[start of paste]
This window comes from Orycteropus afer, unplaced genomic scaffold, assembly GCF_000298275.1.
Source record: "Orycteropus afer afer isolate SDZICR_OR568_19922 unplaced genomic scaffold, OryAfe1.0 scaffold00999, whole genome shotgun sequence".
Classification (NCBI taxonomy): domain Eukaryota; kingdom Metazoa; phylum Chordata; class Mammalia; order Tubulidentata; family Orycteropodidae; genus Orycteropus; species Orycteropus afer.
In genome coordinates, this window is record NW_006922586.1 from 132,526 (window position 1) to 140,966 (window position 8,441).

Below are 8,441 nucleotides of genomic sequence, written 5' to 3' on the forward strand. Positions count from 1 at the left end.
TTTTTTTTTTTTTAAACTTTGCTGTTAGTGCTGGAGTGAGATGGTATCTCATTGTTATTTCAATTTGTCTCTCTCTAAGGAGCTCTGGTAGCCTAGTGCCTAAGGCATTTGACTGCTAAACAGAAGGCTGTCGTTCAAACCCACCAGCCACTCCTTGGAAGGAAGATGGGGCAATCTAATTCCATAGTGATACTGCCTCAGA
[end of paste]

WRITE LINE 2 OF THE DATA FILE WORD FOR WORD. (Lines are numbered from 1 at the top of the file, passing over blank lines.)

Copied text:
Source record: "Orycteropus afer afer isolate SDZICR_OR568_19922 unplaced genomic scaffold, OryAfe1.0 scaffold00999, whole genome shotgun sequence".